2. The 3-D vorticity generated by a bursting air bubble resting on a pool of water (the inverse of the first flow). Our lab has produced the first detailed photographs of this phenomenon. The mechanism of vorticity evolution is a focus.
  3. The flow through a flat plate orifice meter and its response to unsteady excitation. The flow through the meter was visualized to determine the mechanism of the effect of pulsation on the calibration coefficient. A very significant metering error can result which is important to revenue calculation. This was done in collaboration with Nova Natural Gas Transmission Ltd (now TransCanada Pipelines).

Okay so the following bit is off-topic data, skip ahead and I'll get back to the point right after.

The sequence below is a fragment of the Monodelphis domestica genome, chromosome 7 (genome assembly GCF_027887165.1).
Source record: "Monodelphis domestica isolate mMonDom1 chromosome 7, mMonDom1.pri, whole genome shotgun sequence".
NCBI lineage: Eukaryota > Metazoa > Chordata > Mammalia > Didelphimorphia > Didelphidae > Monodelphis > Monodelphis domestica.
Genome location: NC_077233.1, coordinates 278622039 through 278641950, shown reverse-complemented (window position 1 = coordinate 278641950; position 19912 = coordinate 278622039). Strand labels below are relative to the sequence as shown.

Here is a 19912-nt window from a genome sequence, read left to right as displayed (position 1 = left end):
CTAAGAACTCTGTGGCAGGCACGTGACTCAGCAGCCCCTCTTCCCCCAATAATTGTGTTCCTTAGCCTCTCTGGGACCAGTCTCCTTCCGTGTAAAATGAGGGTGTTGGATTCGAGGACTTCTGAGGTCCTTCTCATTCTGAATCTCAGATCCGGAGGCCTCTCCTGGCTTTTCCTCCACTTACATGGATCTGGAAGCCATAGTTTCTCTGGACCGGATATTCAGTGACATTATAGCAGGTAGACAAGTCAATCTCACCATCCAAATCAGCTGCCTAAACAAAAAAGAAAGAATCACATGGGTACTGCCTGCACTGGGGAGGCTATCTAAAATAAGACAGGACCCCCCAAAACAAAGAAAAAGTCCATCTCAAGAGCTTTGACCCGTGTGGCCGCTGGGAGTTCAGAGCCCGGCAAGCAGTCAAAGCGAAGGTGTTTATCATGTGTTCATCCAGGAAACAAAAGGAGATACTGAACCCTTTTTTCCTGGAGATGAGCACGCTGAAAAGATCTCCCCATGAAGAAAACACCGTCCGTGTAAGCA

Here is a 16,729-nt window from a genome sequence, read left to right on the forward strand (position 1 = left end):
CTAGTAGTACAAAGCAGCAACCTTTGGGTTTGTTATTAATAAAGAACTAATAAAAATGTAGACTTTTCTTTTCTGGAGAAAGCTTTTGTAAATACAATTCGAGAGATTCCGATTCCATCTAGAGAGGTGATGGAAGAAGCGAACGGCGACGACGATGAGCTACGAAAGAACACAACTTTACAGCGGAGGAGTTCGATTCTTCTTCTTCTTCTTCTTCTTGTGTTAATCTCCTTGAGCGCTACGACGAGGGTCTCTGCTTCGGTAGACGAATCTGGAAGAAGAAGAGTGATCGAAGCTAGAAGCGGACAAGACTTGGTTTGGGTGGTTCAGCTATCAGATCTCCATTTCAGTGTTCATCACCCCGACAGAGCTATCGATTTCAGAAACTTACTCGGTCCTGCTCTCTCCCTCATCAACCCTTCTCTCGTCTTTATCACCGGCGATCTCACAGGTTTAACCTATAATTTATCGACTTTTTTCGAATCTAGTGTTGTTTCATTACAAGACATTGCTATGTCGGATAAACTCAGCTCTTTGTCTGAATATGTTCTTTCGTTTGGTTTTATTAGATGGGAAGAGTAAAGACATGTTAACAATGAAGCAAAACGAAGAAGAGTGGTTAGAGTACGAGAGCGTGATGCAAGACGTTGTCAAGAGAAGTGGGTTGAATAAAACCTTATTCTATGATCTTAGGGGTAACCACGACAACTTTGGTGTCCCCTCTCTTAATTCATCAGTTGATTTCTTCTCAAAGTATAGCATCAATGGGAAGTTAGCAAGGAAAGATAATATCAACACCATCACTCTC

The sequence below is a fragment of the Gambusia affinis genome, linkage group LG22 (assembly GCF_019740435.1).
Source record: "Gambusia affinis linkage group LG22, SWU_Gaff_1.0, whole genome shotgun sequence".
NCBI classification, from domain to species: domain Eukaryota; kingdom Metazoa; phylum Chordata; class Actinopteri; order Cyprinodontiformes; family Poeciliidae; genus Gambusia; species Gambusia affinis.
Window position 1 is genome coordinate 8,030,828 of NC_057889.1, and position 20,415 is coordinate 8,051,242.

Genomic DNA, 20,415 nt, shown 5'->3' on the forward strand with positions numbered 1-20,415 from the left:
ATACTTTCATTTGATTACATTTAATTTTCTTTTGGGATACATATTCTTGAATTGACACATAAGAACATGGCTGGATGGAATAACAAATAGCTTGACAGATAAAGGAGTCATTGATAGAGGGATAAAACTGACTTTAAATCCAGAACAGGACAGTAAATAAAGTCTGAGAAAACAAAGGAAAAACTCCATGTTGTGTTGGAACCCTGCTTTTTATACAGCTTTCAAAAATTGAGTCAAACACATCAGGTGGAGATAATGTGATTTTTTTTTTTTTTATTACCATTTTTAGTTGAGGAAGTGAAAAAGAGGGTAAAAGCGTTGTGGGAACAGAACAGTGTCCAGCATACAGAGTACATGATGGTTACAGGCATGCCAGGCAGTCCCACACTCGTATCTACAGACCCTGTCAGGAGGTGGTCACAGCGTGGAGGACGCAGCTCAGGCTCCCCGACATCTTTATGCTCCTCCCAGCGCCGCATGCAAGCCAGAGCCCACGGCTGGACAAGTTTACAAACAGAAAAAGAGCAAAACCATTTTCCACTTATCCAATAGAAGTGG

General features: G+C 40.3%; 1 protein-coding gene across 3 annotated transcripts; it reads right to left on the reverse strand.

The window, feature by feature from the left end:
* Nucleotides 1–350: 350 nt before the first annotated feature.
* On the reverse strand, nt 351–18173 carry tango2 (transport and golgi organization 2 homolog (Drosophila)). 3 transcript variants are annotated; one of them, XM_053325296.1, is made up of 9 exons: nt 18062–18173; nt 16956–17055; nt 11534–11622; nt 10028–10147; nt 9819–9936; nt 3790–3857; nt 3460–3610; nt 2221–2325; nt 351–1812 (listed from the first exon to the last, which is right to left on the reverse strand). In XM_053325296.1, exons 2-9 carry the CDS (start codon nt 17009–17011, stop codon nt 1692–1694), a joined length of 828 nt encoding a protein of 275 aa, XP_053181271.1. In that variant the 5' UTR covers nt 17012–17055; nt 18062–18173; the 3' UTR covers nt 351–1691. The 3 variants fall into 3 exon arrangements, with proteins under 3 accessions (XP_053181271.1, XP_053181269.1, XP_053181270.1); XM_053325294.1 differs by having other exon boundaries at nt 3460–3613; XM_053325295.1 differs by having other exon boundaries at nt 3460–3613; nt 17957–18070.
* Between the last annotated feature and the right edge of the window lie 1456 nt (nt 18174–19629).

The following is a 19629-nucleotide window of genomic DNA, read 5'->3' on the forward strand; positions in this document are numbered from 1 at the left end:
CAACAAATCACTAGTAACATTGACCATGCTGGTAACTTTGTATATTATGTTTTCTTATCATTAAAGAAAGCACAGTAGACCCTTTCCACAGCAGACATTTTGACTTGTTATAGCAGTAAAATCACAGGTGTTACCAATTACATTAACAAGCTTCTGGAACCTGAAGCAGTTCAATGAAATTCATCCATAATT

4. Flow control of a smoke stack in a cross wind that is experiencing a downwash of the emissions. Attempts are being made to alleviate the problem through the use of acoustic excitation and a synthetic jet actuator. Elimination of downwash that brings toxic stack emissions dangerously close to the ground is healthier for people and less capital intensive for stack construction or refitting. This is a jet in a cross flow that occurs in gaswell flaring and combustion chambers.
  5. We have developed an Image Correlation Velocimetry technique which calculates the velocity field from successive images of a scalar tracer. It has been used on the wake of a cylinder, where we have discovered a new “void” vortex structure. We have also been developing a 3-D Visualization System that uses two digital Nikon cameras to capture stereoscopic images of turbulent flow structures, and a 3-D Digitization System to extract data from the images.